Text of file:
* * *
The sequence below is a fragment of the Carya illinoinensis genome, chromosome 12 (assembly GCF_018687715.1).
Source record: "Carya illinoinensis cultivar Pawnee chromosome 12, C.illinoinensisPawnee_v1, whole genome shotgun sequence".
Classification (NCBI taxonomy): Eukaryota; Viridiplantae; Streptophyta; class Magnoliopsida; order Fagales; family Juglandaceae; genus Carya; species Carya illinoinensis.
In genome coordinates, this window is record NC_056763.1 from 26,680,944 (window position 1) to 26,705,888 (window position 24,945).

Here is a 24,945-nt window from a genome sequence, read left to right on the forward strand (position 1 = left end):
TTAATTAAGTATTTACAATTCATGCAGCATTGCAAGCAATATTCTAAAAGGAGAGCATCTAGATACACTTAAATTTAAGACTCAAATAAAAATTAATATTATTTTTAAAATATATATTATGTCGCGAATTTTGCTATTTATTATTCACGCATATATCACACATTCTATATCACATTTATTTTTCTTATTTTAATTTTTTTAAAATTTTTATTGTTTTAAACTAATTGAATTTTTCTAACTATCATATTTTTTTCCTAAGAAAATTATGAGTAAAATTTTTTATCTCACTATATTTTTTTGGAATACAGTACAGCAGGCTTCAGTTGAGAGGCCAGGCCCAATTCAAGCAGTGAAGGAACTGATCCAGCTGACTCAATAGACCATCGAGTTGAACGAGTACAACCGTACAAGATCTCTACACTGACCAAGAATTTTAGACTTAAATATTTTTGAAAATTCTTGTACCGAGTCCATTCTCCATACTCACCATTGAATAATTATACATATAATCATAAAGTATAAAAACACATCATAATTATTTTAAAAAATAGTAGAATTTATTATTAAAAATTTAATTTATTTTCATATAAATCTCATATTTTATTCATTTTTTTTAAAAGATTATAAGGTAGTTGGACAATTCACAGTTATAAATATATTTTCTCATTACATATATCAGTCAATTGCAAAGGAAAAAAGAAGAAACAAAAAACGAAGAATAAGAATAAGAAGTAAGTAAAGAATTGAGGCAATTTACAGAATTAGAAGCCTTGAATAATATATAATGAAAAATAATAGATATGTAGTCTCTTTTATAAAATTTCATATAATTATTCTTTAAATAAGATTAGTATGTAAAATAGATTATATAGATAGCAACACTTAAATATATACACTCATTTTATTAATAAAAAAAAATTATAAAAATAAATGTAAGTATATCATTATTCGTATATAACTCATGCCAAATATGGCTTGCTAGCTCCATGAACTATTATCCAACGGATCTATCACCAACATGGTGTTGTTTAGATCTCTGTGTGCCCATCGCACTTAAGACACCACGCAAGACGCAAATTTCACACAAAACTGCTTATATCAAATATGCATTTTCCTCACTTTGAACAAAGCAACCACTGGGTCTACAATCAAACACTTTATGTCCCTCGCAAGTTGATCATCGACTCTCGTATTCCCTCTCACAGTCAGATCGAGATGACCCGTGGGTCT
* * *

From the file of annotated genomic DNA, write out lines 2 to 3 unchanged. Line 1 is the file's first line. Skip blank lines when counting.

Source record: "Carya illinoinensis cultivar Pawnee chromosome 12, C.illinoinensisPawnee_v1, whole genome shotgun sequence".
Classification (NCBI taxonomy): Eukaryota; Viridiplantae; Streptophyta; class Magnoliopsida; order Fagales; family Juglandaceae; genus Carya; species Carya illinoinensis.